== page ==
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Friday, May 13, 2011

Storms

The weather radio chirped to life with a storm warning, possibility of hail, winds, tornadoes, all that cool stuff.

The skies were clear above, but ominous dark green to the west where the cloudy front was advancing from.

The family was out of town, just me around for work, so I headed up to the station to wait for something interesting to develop. A few other guys also appeared there.

We were standing outside on the apron, bay doors open, watching the gloom overtake us, listening to the distant constant dull roar of thunder. And then flash-BANG! That was a close strike! We were all sort of whoa, that was cool. We were being pretty dumb about it, though, and didn't go in. There was no rain or even any wind to speak of. Yet. Less than a minute went by, and flash-BANG! again. OK, time to find shelter.

Medic 61 was just clearing the hospital as we regrouped under cover. And then it started. Pow. Pow. Pow pow. pow-pow pow pow-pow-pow... the hail! And this wasn't regular storm hail. It didn't start small like pea gravel and just make a bunch of noise. No, we skipped the preliminaries showers and rain and little hail, and went straight to golf ball hail.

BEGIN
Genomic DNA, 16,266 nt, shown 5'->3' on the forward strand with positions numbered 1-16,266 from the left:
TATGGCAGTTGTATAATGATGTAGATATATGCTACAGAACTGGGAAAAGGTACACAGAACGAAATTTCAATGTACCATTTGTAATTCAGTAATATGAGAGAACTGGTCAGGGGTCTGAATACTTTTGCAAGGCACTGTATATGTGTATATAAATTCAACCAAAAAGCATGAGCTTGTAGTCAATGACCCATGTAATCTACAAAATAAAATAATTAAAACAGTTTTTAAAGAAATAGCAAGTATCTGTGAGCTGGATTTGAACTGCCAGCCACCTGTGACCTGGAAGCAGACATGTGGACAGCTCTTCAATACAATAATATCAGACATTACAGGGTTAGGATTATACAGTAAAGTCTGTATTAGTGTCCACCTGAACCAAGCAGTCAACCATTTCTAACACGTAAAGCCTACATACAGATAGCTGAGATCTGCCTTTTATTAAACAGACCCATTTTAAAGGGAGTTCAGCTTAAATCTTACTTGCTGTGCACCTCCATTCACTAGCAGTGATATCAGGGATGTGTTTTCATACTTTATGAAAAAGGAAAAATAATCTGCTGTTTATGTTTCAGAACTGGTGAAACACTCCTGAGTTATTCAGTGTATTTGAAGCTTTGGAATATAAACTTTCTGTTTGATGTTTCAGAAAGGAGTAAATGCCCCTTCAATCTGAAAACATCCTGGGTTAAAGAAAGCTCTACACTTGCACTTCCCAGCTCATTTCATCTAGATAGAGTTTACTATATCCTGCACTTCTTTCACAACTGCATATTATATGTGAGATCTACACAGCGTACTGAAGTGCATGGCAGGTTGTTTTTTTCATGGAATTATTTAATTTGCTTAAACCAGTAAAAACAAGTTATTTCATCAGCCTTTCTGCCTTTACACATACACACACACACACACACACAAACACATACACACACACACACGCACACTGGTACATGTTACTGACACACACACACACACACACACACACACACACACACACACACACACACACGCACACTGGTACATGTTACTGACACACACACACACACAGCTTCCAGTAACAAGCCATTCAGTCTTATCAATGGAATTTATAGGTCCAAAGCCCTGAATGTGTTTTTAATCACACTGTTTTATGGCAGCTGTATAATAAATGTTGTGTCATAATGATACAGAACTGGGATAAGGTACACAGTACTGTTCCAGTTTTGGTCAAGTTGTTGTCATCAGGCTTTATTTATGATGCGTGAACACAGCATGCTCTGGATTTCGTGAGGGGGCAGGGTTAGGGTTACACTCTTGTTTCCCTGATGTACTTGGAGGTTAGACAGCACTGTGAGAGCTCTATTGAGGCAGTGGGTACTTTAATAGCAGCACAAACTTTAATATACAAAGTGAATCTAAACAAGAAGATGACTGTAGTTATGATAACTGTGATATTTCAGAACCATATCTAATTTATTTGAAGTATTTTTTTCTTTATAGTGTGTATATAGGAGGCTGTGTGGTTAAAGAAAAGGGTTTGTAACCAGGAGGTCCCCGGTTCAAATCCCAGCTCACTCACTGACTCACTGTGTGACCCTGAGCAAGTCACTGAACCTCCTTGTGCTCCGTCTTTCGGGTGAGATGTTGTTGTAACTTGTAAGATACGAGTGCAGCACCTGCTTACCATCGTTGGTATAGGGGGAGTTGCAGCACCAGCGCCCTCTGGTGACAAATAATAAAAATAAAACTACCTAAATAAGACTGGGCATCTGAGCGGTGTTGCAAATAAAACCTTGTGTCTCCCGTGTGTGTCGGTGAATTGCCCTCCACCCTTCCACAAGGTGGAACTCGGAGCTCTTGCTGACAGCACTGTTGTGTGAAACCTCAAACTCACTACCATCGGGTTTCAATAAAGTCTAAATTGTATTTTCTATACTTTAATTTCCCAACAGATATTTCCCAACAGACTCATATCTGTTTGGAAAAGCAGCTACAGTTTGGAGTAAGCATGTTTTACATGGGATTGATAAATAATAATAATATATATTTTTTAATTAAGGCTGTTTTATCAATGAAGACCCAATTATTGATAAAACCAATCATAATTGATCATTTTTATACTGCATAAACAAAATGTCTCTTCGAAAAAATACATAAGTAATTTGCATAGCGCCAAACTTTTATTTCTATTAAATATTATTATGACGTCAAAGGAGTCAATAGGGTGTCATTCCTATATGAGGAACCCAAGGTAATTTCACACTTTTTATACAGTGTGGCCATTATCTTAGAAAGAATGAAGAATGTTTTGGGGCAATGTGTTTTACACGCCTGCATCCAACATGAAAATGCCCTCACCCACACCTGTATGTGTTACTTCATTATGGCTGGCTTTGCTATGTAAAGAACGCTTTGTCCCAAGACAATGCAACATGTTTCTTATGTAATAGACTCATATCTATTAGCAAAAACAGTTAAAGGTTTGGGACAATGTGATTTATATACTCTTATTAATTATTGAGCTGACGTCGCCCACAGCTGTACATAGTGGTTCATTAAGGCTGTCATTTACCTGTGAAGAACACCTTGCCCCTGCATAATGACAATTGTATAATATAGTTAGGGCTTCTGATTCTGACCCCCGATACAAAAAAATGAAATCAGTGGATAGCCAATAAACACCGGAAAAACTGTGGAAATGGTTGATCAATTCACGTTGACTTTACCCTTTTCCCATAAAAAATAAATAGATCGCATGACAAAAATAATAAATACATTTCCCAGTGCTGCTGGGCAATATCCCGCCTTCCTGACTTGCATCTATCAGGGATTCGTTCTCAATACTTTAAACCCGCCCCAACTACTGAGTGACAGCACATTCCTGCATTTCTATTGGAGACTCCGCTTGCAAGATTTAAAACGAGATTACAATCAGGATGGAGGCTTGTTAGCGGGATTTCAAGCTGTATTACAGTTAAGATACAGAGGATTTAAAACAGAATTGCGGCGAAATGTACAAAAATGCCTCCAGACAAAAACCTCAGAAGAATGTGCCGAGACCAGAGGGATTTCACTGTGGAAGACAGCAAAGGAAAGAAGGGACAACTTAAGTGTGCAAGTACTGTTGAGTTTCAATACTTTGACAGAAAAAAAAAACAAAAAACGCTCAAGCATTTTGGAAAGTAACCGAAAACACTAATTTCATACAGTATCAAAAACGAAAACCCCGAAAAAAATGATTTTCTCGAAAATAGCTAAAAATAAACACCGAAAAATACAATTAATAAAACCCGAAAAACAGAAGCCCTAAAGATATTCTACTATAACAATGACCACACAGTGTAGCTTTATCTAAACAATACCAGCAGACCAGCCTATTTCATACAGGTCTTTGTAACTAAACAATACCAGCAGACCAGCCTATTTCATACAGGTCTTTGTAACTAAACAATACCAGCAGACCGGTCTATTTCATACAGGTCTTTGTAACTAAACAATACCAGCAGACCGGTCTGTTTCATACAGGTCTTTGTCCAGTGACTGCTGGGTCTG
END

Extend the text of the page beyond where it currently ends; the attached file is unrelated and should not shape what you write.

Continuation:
That was my first experience with a good oh-crap hailstorm. It was deafening. It was beating the absolute crap out of everything in sight. Medic 61 rounded the corner and we scattered as they dived into the bay head first to escape the beating. The windshield was starred in two places, and the light bar housing was cracked, not to mention the pockmarks on the hood. Holy crap!

The captain did not wait for word from the NWS, he just went over and activated the tornado sirens anyway. Hail this size comes from a specific pattern of moisture and thermal air currents, and is fairly good indicator of tornado risk.

The hail lasted just a few more minutes, but it came down so heavy that the ground was completely covered. It looked like a couple inches of snow at first glance. A layer of ice chunks entirely covering the ground is a sight to behold.

After it quit and we were outside marveling at the debris, and bemoaning the punishment dealt our personal vehicles (my windshield was utterly destroyed while others completely lost tempered side and rear windows here and there), unsurprisingly the 911 calls started coming in. As we pulled out in Engine 61 to investigate the cause behind an automatic alarm (hmmm, I wonder what set that off?), it was surreal to watch Medic 61 back out of station, lights flashing, to check out someone who had been caught outside in the hail. Never before or since have I seen a fire rig come out of the station backwards to answer a call.

Summer hailstorms. They'll mess up your town and destroy your cars. Been there. Done that. Didn't bother with the T shirt.

(images from similar storms kyped from the internet)


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